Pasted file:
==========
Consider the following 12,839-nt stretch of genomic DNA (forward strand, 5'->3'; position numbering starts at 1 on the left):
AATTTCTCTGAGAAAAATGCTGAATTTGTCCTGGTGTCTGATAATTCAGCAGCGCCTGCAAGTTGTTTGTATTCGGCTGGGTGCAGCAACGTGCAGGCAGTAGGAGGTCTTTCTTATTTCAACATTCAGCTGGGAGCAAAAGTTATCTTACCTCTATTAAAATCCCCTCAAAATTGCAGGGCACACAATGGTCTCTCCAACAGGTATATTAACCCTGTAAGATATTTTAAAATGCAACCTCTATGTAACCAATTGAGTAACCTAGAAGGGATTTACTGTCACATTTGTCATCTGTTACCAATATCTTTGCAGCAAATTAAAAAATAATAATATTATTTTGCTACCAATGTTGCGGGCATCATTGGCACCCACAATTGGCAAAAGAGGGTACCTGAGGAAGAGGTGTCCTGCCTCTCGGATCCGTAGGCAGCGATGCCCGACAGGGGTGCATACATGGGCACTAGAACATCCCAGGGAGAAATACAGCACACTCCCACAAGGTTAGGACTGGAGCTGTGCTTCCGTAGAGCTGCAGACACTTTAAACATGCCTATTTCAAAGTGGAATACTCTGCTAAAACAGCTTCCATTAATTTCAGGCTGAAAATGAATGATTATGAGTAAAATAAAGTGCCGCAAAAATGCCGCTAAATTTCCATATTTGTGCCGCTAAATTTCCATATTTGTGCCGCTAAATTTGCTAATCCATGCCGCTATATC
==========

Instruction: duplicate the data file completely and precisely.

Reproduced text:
Consider the following 12,839-nt stretch of genomic DNA (forward strand, 5'->3'; position numbering starts at 1 on the left):
AATTTCTCTGAGAAAAATGCTGAATTTGTCCTGGTGTCTGATAATTCAGCAGCGCCTGCAAGTTGTTTGTATTCGGCTGGGTGCAGCAACGTGCAGGCAGTAGGAGGTCTTTCTTATTTCAACATTCAGCTGGGAGCAAAAGTTATCTTACCTCTATTAAAATCCCCTCAAAATTGCAGGGCACACAATGGTCTCTCCAACAGGTATATTAACCCTGTAAGATATTTTAAAATGCAACCTCTATGTAACCAATTGAGTAACCTAGAAGGGATTTACTGTCACATTTGTCATCTGTTACCAATATCTTTGCAGCAAATTAAAAAATAATAATATTATTTTGCTACCAATGTTGCGGGCATCATTGGCACCCACAATTGGCAAAAGAGGGTACCTGAGGAAGAGGTGTCCTGCCTCTCGGATCCGTAGGCAGCGATGCCCGACAGGGGTGCATACATGGGCACTAGAACATCCCAGGGAGAAATACAGCACACTCCCACAAGGTTAGGACTGGAGCTGTGCTTCCGTAGAGCTGCAGACACTTTAAACATGCCTATTTCAAAGTGGAATACTCTGCTAAAACAGCTTCCATTAATTTCAGGCTGAAAATGAATGATTATGAGTAAAATAAAGTGCCGCAAAAATGCCGCTAAATTTCCATATTTGTGCCGCTAAATTTCCATATTTGTGCCGCTAAATTTGCTAATCCATGCCGCTATATC